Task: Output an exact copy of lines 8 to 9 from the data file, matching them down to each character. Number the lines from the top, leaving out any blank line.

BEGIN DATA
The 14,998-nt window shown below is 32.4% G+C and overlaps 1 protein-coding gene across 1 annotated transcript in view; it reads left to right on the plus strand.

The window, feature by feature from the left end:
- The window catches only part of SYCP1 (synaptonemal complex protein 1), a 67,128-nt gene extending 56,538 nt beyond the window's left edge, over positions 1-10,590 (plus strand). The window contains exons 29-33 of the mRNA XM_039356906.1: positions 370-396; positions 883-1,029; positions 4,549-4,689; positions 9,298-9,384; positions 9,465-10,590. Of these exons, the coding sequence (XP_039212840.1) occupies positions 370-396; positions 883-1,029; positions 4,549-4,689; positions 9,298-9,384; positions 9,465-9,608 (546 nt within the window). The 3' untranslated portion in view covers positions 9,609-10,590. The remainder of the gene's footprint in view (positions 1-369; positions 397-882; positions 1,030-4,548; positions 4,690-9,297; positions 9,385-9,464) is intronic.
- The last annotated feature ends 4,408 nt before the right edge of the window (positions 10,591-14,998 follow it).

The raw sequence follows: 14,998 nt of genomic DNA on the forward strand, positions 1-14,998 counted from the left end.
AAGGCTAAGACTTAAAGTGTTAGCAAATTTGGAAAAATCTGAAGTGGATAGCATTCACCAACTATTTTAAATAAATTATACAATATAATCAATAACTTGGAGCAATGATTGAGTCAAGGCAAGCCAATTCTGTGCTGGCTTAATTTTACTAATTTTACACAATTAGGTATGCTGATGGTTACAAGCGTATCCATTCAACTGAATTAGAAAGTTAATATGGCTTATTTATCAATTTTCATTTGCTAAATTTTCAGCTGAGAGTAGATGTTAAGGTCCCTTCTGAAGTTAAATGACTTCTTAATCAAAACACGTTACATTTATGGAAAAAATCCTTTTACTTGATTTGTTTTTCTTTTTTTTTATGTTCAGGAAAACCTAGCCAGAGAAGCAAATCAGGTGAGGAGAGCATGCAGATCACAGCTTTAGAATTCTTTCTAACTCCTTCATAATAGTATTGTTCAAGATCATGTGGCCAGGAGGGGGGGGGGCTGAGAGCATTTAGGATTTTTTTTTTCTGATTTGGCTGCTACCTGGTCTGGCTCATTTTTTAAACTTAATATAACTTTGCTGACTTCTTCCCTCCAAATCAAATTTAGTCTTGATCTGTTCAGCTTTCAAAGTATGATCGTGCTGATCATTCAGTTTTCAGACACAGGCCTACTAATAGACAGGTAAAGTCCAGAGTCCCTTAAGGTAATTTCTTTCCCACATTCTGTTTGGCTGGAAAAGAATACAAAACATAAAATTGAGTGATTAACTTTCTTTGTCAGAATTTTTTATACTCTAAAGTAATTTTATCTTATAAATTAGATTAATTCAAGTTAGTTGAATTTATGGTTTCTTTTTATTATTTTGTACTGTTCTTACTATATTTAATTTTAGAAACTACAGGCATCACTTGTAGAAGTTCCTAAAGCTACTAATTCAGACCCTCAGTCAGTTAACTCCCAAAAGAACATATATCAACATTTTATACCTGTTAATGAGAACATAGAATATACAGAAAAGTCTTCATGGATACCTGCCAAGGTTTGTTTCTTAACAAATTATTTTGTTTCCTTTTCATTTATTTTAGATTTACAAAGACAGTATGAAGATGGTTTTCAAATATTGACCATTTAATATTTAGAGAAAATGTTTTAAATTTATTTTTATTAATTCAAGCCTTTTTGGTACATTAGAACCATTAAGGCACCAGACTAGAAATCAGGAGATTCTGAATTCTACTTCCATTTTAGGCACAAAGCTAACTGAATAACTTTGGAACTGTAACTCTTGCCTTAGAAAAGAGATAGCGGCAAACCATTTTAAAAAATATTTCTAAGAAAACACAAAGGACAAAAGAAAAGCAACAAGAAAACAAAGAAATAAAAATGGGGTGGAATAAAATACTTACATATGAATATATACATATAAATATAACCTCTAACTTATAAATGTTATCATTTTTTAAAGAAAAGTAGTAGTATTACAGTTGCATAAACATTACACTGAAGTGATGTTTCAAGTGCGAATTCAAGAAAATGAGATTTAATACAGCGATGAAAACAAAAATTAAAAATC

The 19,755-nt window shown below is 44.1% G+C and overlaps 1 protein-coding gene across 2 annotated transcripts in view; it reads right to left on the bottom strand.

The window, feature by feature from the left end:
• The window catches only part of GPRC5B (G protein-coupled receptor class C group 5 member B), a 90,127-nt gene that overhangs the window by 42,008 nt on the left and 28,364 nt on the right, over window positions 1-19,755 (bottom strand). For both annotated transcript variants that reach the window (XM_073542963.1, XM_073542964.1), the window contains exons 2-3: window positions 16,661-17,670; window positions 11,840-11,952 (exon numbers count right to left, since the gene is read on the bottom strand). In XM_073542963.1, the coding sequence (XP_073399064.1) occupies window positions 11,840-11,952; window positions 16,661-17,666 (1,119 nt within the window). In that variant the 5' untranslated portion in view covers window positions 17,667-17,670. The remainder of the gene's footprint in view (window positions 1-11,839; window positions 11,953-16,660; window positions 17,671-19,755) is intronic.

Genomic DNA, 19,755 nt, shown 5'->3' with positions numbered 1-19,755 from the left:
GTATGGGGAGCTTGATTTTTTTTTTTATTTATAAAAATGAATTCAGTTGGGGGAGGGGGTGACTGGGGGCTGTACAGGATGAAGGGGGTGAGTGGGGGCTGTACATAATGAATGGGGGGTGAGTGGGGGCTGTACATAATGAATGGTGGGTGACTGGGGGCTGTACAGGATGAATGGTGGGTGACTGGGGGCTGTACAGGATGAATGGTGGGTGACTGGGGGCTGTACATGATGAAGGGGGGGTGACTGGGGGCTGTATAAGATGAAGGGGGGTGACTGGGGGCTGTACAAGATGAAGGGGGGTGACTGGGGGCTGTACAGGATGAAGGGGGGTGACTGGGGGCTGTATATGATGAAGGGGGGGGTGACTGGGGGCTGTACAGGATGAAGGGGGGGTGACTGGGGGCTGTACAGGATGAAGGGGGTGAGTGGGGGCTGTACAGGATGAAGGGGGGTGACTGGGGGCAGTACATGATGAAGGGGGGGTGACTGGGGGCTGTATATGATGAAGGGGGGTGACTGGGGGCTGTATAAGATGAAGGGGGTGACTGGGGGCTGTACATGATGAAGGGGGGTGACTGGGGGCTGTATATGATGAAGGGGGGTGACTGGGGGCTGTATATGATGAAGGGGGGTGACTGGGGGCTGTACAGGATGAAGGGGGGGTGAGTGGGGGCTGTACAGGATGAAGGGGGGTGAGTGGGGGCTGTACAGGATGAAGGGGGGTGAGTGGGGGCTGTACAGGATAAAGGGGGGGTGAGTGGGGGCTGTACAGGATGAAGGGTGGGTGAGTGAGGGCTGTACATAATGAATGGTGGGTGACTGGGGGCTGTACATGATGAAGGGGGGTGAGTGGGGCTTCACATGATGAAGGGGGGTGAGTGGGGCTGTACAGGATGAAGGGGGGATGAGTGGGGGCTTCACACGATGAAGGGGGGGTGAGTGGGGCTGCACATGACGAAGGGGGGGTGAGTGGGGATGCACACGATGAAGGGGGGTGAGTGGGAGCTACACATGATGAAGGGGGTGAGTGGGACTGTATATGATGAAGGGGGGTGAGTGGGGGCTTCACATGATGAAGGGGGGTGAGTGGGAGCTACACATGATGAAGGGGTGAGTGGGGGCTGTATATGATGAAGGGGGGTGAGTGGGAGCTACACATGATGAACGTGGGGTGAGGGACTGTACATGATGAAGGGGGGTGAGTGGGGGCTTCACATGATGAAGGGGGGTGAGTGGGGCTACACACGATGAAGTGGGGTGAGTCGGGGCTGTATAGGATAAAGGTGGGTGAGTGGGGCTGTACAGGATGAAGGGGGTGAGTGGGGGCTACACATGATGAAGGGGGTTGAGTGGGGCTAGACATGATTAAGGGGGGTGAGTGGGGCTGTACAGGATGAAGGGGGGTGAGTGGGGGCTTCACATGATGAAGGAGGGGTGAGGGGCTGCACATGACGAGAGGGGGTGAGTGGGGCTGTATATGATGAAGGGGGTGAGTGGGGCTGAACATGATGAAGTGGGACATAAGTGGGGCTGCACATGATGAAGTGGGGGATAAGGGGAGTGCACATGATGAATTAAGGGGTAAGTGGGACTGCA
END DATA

The window, feature by feature from the left end:
• The window catches only part of GPRC5B (G protein-coupled receptor class C group 5 member B), a 90,127-nt gene that overhangs the window by 42,008 nt on the left and 28,364 nt on the right, over window positions 1-19,755 (bottom strand). For both annotated transcript variants that reach the window (XM_073542963.1, XM_073542964.1), the window contains exons 2-3: window positions 16,661-17,670; window positions 11,840-11,952 (exon numbers count right to left, since the gene is read on the bottom strand). In XM_073542963.1, the coding sequence (XP_073399064.1) occupies window positions 11,840-11,952; window positions 16,661-17,666 (1,119 nt within the window). In that variant the 5' untranslated portion in view covers window positions 17,667-17,670. The remainder of the gene's footprint in view (window positions 1-11,839; window positions 11,953-16,660; window positions 17,671-19,755) is intronic.